Meat: Murder or Benign Extravagance? Show us the data

Interesting article caught my eye today which takes to task the widely accepted view that eating meat is bad for the environment.

Eat meat and save the planet (Sunday Times, P18) looks at the argument put forward by author Simon Fairlie in his book Meat: A Benign Extravagance.

And it’s such a compelling argument it already prompted a high-profile revision of his viewpoint by environment writer George Monbiot who earlier this month published the CommentisFree post, “I was wrong about veganism. Let them eat meat – but farm it properly”.

This attack on the ‘meat is bad’ mantra doesn’t just fly in face of campaigning vegetarians, but also esteemed scientists such as Rajendra Pachauri, who chaired the Intergovernmental Panel on Climate Change (IPCC), and who called on people to eat less meat in order to help in the fight against global warming a couple of years ago.

At that point, UN figures were used to suggest that meat production puts more greenhouse gases into the atmosphere than transport.

In his book, Fairlie’s central point is to take apart some of the commonly bandied statistics in respect of the damage caused by meat production and test their validity.

For example, he claims that the widely quoted statistic around the volume of water used by cattle (drinking and pasture) of 100,000 litres of water for 1kg of beef is bunkum.

And he draws on his experience of raising a steer which produced more than 125kg of meat.

“That means he would have had to have consumed 12,500 tons of water in his 16 month life, or 25,000 litres on each day of his life.”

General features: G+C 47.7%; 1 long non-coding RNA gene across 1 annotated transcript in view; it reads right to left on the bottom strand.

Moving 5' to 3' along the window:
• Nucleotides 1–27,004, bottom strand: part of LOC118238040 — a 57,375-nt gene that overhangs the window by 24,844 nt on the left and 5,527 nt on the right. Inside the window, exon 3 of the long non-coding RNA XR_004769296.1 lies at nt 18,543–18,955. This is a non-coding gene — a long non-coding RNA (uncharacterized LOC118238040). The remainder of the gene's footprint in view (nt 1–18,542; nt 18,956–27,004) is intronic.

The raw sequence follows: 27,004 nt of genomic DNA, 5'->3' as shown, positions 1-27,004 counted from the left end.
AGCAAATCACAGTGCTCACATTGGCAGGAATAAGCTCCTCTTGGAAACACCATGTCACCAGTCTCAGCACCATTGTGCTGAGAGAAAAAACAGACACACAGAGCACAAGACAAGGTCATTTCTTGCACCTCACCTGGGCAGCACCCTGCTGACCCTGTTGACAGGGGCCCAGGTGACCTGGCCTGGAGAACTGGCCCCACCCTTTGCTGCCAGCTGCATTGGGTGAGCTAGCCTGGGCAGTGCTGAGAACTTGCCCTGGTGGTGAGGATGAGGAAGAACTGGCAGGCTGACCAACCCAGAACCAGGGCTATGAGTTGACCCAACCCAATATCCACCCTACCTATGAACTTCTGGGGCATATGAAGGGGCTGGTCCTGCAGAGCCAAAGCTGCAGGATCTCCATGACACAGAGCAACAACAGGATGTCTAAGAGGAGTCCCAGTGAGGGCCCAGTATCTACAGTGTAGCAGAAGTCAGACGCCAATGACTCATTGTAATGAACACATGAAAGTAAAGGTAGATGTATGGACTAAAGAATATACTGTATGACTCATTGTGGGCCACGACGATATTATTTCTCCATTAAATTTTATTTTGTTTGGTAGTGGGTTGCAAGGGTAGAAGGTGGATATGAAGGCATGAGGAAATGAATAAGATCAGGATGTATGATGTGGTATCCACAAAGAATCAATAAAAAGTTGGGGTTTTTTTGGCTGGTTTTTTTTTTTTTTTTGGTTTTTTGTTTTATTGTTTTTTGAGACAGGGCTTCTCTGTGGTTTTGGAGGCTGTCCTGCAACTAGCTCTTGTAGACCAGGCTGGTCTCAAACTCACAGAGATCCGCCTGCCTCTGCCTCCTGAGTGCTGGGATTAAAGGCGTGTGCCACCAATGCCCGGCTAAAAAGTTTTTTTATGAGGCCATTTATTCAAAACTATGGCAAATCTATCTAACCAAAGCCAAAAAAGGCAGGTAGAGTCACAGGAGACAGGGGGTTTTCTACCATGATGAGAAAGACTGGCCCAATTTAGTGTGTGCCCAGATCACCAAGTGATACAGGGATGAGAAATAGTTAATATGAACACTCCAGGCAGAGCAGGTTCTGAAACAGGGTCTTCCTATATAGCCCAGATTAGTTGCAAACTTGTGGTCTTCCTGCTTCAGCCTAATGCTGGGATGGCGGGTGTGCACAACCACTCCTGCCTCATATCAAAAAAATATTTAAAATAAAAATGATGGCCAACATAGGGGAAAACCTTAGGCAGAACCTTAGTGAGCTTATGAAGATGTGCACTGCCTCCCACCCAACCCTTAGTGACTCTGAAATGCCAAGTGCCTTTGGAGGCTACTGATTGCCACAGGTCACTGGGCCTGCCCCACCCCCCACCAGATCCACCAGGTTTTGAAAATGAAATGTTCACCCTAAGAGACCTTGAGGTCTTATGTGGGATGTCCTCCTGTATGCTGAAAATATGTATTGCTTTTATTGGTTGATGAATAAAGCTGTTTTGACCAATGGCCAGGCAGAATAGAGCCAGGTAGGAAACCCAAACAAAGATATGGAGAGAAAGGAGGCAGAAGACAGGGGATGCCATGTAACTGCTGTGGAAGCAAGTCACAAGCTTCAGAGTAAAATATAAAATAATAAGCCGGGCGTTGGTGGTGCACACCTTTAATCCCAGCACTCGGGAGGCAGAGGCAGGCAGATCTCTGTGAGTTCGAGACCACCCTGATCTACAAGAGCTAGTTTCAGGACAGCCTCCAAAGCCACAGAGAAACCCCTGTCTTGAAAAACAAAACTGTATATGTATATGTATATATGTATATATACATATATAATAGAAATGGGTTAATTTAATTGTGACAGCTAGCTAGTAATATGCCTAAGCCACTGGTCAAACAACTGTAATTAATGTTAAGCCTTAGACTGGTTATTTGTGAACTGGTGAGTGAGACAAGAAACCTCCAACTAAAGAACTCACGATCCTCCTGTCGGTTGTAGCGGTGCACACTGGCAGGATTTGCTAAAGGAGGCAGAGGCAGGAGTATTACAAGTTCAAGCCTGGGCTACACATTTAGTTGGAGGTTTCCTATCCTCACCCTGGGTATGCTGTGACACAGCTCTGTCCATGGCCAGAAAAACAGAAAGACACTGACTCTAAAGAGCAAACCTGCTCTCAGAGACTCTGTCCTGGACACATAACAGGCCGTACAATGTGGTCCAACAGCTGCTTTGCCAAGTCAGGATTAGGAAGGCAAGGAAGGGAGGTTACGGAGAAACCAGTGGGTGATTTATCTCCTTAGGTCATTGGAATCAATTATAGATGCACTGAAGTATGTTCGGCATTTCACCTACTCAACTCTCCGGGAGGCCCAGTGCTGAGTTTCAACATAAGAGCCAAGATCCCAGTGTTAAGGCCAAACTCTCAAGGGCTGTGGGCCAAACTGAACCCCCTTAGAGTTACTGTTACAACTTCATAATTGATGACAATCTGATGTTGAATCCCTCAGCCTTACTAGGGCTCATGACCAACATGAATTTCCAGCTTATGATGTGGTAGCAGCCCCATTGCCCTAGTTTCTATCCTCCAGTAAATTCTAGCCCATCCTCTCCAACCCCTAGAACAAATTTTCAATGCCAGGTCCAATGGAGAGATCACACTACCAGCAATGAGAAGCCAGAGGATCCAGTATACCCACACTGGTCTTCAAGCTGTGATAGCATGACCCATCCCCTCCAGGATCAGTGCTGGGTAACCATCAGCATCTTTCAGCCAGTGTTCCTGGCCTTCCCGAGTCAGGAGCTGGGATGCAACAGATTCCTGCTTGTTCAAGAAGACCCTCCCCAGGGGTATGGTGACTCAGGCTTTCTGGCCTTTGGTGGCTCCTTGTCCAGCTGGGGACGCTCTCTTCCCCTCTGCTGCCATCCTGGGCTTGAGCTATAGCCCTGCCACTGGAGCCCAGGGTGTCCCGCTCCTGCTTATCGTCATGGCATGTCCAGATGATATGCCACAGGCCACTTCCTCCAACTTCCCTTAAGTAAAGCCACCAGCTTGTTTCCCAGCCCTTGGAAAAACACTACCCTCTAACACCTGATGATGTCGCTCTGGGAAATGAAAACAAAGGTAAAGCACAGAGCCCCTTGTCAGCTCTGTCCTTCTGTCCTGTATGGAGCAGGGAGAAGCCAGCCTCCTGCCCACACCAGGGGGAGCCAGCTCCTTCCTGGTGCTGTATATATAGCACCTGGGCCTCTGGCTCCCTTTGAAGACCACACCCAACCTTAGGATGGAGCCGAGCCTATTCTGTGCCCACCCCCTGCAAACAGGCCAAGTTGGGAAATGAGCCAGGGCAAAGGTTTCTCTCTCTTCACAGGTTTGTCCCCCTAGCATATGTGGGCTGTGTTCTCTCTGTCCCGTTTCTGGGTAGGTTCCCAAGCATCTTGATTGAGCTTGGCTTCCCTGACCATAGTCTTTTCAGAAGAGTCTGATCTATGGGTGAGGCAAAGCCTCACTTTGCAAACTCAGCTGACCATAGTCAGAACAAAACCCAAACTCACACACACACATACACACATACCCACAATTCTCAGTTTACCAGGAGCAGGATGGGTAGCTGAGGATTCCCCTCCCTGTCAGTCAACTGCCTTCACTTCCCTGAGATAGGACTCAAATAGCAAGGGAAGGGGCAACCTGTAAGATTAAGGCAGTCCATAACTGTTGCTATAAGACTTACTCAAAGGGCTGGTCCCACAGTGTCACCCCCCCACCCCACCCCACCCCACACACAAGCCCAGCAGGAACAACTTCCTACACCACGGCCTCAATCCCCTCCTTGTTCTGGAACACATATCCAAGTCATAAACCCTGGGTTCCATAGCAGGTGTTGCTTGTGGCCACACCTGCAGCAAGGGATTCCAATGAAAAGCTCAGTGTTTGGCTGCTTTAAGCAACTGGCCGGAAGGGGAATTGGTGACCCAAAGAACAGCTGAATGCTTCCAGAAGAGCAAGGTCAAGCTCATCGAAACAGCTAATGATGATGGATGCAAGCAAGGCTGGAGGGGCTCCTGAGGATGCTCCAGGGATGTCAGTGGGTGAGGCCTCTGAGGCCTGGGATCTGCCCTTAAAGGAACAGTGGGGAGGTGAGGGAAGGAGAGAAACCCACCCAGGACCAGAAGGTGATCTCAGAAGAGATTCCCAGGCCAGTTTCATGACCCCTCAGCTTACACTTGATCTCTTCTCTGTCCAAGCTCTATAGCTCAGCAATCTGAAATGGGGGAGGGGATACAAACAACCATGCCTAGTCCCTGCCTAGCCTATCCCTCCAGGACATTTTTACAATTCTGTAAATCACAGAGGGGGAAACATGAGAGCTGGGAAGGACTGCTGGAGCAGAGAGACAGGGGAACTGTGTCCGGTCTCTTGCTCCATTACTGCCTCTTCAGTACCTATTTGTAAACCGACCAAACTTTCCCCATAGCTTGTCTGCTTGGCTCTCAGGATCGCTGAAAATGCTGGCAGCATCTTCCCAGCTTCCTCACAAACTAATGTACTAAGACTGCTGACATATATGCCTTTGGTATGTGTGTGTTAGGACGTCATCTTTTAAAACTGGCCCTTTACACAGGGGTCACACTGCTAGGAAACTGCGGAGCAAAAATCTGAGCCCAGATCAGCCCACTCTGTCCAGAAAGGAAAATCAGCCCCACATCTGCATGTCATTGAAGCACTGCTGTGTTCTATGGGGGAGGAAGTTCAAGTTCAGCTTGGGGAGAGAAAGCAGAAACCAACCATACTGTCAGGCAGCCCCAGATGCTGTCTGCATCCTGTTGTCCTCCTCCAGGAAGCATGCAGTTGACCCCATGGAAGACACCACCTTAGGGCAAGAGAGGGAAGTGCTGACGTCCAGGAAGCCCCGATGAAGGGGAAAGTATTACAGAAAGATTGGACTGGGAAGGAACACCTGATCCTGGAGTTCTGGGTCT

An interesting debate which people will have strong views on either side certainly, but it left me wondering why it’s so hard to get reliable data on these issues. Why are we left lurching between claims and counter claims about how exactly our food is produced?


4 thoughts on “Meat: Murder or Benign Extravagance? Show us the data

  1. I think the difference is that the author is drawing upon his own experience which sounds as though it is that of raising a steer sustainably. There is a big difference between that and factory farming where they are working to shrink the time to market and increase weight in that shorter time frame. Good discussion.


    1. It is difficult to get accurate data, and on the whole, I think Fairlie’s case about the impact of livestock is unproven. For example, there has been some debate in the scientific community whether in fact the UN 18% figure is far too low, because the premise upon which the figure was reached ignored respiration as a contributory factor.

      Fairlie is also guilty of selectively highlighting aspects of the industry to support his own agenda while ignoring other areas that would be detrimental to his cause – human health effects of meat and dairy consumption for instance. But he is/was after all a livestock farmer.

      As for Monbiot, he decries sceptics and deniers, and yet, by accepting Fairlie’s case at face value, he has unwittingly become one himself.


  2. The water consumption figures quoted are based upon cattle raised in feedlots, and takes into account the water used in raising the grain used to feed them – no need to remind you that feeding grain to ruminant herbivores is absurd from all but an industrial farming perspective, not only deeply cruel to the animal but massively wasteful.

    I haven’t read Mr Leslie’s book – try ing to get hold of it – but if he doesn’t make this distinction then I’d have to hand it a fail.

    Many assumptions are made about eating meat which are usually wrong-headedf in that they always assume we are going to put meat at the centre of the plate and eat only industrially farmed animals.

    What I’ increasingly interested in is accurately quantifying the environmental cost of the world turning vegetarian. I have yet to see the figures.


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